In order to be able to put character, the chosen miniature must fit your painting style without leaving the upper rules aside. Hard task, isn't it?
This is it for today, thanks a lot for reading. If you have any suggestions or feedback, please leave a comment.
Last weekend was great. Not only did I meet Goatman (Sascha Buczek ) and the monkey gang, but I also took part at Stephan Raths painting class in Munich. I hardly could wait for this weekend, as I haven't painted for several months (new place, lots of work, bla bla reasons...). After I picked up Goatman in Augsburg and showed him the new place, we headed towards Munich. After about one hour, we arrived in a very priviledged district of Munich. Even more priviledged was the house (we could also call it minor castle) where the painting class took place. The inhabitants are students and belong to a "Corps". They do fencing (not kidding) from time to time and man - they know how to drink.^^
We met so many friends there and instantly felt comfortable. Some malicious tongues compared Goatman and me with Statler and Waldorf.
Here are a few pictures of the event:
Stephan started the painting class by pointing to the fact that he will show his way of painting, but that we would not try to convince anybody of his theories. You can decide wether you share his thoughts or not. That is a very clever way of thinking, in my opinion. His theoretic parts where short but very clear. He didn't want to get paople scared and think too much about painting. Therefore, we very soon started to paint. I decided not to paint the "Lathiem" but instead follow my motivation and go on with Ascianus.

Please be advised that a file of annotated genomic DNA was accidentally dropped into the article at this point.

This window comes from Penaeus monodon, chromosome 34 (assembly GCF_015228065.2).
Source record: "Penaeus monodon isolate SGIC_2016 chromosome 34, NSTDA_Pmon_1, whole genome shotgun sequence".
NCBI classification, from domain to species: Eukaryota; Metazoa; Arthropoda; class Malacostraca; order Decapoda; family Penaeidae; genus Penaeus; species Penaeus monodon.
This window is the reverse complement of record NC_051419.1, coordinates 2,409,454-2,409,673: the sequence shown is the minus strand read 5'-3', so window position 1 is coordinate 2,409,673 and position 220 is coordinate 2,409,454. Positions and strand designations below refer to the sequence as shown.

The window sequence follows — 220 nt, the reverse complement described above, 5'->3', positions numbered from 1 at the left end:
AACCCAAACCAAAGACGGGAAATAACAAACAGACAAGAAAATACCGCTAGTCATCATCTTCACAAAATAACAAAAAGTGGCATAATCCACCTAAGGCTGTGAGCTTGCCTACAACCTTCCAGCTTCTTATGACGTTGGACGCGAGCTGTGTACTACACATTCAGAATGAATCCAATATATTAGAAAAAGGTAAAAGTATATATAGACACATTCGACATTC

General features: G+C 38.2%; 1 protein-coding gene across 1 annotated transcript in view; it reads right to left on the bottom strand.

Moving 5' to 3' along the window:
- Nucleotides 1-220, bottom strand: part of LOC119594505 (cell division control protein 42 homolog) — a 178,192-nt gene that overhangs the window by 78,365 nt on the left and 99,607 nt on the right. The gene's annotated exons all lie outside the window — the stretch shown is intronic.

I have the impression that all participants where impressed by Stephans extremly detailed way of seeing miniatures. This was visible all the time, but most on Sunday, when we painted some freehands. I failed very hard BUT I finally understood how Stephan gets those details to such a great perfection. The solution is quite simple but takes a lot of practice. A tutorial can be seen here.
Well, what can I tell you as a resume? I killed tons of Dr. Pepper Coke, killed a bed, killed a banner BUT I finally got back my motivation. Thanks a lot to Stephan for a very instructive weekend worth every penny. Go on like this and just stay the way you are.
After a long and instructive weekend with Stephan Rath (derwish) in Munich I am back home. I won't write anything about the workshop yet as I want to share my thoughts and some pictures very soon. However, it was an extremly interesting and motivating workshop and painting session with many friends.
Here is a picture of a current wip, another victim of my purple phase. I am seriously thinking about entering nothing but purple miniatures at this years Games Day in Germany. As this still is an early wip, I am highly interested in feedback. The axe has been changed to make him look more brutal, he somehow reminds me of the Butcher from Diablo.